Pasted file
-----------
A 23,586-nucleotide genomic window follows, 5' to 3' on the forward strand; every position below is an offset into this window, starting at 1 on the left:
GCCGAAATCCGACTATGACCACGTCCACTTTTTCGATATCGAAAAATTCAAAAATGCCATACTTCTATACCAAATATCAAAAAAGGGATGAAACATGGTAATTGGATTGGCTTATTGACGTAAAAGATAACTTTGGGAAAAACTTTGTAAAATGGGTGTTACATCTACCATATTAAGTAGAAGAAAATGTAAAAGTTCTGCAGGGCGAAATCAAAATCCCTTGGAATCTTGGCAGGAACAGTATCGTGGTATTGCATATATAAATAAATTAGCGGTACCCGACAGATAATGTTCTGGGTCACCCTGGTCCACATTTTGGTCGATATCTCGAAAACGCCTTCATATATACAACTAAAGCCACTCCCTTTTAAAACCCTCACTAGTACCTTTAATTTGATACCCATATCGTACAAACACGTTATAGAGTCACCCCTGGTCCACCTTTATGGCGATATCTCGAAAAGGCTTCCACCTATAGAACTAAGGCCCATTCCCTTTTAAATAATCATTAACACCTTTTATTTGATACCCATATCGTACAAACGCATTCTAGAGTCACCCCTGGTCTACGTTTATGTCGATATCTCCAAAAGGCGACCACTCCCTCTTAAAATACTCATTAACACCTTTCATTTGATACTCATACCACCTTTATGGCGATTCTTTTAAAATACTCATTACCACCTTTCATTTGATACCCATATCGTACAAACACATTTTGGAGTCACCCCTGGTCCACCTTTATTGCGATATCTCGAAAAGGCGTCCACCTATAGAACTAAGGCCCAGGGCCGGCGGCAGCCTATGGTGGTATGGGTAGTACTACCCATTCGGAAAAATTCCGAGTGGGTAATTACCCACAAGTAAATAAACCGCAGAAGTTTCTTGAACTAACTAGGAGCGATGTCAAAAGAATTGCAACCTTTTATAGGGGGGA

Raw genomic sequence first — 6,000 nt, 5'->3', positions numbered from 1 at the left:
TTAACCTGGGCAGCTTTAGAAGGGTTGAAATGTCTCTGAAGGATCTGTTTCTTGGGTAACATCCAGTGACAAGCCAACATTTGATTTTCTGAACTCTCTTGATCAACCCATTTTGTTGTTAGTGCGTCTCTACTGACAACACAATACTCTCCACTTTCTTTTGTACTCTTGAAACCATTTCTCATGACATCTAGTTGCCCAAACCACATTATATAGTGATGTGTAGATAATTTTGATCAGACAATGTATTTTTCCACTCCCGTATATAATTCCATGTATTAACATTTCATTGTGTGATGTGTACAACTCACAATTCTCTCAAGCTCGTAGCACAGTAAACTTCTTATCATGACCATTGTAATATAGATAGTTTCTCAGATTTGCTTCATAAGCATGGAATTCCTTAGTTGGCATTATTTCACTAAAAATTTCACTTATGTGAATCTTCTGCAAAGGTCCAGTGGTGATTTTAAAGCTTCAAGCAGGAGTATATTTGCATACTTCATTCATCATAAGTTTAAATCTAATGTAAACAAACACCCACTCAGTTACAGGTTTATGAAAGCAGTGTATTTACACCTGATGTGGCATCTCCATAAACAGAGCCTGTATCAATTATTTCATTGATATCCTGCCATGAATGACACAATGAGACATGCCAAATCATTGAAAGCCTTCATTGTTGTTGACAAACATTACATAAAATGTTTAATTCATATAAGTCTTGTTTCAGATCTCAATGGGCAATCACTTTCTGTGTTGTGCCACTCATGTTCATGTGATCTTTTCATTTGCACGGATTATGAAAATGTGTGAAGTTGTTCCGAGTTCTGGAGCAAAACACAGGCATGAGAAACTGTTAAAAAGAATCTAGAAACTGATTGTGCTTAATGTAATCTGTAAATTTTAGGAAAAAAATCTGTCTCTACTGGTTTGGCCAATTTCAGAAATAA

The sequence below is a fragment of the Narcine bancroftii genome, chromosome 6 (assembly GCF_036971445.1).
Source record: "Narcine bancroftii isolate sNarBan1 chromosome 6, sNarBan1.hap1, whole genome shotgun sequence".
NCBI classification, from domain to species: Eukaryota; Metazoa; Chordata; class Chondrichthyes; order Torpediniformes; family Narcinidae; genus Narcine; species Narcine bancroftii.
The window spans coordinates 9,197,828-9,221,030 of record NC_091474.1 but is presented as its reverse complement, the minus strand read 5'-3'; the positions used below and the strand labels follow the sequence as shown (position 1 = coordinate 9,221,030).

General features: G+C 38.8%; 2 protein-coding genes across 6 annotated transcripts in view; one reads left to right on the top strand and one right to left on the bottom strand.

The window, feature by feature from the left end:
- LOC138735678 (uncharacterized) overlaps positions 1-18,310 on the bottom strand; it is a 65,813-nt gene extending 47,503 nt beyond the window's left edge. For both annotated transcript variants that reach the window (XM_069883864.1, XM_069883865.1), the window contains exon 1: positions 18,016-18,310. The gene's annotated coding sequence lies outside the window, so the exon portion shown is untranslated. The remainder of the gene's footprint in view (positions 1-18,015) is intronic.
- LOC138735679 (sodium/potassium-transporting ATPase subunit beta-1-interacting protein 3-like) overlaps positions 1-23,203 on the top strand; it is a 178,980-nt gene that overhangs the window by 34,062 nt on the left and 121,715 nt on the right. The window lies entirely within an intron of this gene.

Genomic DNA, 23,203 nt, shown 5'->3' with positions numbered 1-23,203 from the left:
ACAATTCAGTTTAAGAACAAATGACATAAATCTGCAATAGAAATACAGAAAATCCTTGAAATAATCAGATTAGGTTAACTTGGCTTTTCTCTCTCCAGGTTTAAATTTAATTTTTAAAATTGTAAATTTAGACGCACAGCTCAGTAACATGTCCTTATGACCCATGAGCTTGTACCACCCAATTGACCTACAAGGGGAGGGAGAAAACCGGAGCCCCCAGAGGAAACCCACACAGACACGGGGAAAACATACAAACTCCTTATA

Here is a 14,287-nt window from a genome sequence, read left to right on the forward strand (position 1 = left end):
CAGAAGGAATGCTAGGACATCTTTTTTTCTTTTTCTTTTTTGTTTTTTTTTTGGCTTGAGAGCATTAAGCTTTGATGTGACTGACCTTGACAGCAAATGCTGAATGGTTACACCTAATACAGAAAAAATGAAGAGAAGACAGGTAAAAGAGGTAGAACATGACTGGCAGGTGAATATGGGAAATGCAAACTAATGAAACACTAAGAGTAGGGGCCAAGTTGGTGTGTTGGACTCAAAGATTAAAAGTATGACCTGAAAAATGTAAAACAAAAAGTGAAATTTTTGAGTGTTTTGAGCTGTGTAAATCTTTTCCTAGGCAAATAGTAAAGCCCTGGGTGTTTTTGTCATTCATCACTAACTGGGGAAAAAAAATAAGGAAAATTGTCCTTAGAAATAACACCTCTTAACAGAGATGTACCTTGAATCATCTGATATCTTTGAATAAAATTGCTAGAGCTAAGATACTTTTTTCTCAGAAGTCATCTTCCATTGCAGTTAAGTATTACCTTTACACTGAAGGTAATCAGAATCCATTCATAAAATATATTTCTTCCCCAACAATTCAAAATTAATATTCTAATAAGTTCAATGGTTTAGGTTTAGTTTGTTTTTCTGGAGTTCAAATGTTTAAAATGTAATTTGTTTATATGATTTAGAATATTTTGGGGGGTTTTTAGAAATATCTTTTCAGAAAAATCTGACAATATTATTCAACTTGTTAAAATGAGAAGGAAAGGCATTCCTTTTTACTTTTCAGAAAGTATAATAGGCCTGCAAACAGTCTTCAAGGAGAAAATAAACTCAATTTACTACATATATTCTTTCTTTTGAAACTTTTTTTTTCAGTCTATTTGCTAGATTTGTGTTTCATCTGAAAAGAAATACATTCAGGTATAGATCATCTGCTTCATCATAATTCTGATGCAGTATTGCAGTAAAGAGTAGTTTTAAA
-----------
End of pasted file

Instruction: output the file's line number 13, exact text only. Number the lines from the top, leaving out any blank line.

Genomic DNA, 23,203 nt, shown 5'->3' with positions numbered 1-23,203 from the left: